Focus on the questions for the interview. When I work with other authors, there are a few tips I offer.
1. Don't use yes-or-no questions. Once asked, you mumble the single word and the question is over.
2. Ask open-ended questions. Especially ask the kind that will enable you to tell a brief story. (By brief, I mean about 30 seconds on a story.)
The most obvious questions to elicit stories are:
* Why did you write this book?
* What was the most significant lesson you learned from your experience (or book)?
* What do you want readers to learn from your book?
* How did writing this book change your life?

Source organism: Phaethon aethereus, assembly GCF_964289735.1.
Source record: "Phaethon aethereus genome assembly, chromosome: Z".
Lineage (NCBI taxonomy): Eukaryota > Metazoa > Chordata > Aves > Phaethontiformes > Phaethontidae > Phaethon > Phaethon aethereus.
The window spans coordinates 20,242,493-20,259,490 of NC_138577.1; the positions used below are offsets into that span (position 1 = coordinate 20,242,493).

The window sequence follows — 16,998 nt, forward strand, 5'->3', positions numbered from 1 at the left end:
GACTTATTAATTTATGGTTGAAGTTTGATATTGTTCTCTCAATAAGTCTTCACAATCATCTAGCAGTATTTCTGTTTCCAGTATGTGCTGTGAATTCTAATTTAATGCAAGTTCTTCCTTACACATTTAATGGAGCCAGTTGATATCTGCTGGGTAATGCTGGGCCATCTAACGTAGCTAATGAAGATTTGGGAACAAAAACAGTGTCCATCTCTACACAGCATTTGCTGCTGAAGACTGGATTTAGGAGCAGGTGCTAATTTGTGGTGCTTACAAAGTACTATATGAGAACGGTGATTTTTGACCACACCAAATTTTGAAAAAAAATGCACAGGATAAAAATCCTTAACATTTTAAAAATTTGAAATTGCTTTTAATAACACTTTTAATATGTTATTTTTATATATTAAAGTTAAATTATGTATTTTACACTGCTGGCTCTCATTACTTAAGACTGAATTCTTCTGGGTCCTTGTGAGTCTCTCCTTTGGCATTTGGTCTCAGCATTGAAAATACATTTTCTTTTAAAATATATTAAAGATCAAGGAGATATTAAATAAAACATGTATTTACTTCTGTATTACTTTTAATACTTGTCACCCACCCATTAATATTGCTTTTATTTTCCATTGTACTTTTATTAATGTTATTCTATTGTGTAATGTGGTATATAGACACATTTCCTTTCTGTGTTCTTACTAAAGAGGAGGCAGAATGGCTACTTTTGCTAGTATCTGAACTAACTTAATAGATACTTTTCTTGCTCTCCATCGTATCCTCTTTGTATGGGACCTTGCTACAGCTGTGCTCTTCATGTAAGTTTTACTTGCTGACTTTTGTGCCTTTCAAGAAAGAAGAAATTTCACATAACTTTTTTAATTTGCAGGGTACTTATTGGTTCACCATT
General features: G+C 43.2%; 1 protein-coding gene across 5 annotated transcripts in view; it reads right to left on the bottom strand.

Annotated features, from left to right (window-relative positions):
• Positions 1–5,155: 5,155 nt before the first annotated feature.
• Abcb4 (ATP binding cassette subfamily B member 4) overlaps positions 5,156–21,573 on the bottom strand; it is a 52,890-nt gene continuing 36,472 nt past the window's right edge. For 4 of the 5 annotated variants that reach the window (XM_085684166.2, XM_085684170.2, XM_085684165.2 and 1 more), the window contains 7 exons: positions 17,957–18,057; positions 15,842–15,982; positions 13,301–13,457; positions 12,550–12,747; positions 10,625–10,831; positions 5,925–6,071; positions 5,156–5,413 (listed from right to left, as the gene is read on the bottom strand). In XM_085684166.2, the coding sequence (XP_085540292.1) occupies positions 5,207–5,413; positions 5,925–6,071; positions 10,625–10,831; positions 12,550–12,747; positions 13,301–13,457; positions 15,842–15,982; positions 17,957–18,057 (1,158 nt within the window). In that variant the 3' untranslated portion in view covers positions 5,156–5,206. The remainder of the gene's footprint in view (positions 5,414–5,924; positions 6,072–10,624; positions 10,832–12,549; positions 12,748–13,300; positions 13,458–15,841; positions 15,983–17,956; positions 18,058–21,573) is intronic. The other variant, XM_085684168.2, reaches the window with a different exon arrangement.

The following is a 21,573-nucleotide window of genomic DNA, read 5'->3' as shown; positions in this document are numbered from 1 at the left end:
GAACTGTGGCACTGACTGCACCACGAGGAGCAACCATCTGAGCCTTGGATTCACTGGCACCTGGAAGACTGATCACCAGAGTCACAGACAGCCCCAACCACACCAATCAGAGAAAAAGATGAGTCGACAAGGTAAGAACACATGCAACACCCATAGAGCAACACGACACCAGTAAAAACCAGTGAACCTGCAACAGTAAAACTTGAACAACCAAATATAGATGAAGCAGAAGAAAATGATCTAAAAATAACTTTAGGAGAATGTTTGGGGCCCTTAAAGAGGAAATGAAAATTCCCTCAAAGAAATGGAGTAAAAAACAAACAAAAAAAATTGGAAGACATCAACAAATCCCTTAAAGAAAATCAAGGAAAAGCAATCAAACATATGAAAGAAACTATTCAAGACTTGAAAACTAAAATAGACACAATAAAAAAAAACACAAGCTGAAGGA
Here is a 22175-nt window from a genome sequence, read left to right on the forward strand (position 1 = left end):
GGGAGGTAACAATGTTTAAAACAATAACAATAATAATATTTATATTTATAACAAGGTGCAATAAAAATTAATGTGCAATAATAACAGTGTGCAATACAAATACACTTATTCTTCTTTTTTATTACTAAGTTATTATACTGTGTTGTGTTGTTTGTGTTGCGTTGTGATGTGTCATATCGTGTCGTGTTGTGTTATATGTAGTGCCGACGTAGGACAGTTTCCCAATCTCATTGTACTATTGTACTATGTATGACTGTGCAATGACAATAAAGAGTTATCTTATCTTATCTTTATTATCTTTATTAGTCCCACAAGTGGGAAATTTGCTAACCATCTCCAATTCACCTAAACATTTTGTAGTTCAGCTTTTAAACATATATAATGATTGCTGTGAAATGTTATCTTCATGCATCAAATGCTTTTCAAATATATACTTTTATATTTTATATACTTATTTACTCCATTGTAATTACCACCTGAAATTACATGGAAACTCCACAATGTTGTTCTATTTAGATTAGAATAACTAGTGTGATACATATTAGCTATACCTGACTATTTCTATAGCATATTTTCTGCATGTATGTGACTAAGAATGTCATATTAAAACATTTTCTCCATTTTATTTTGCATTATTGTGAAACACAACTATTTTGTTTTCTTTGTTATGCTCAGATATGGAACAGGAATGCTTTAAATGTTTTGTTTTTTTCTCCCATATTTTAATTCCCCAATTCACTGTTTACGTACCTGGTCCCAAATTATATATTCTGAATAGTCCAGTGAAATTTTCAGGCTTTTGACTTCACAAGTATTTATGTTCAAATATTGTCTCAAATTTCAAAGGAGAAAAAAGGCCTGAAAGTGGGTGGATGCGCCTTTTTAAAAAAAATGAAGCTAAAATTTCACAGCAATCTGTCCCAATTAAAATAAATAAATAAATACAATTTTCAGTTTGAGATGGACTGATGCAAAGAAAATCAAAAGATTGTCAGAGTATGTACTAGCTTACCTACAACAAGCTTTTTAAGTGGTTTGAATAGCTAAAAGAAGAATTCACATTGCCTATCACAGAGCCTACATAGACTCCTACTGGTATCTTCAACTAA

3. Ask questions that will show your humanity and not only your successes. People identify with writers who fail (even repeatedly) before they finally win.
After writing Aging Is an Attitude, in my questions to the host, one of them was, "Why did you write this book?”
Here's my answer: "I was getting older and I didn’t like it. The ads on TV showed older adults as diseased, constipated, or not very bright. I wanted to discover the good things about getting older. And there are many."
Those last four words usually led the host into following up with, "What are some of the advantages of aging?"
I said I asked 100 people over 50 to give me one positive fact about aging—hoping I'd get at least a dozen responses. Every person responded, often with several good answers.
Did you notice that the why question led to a story and so did the follow-up question? Stories are strong. Use them as much as you can.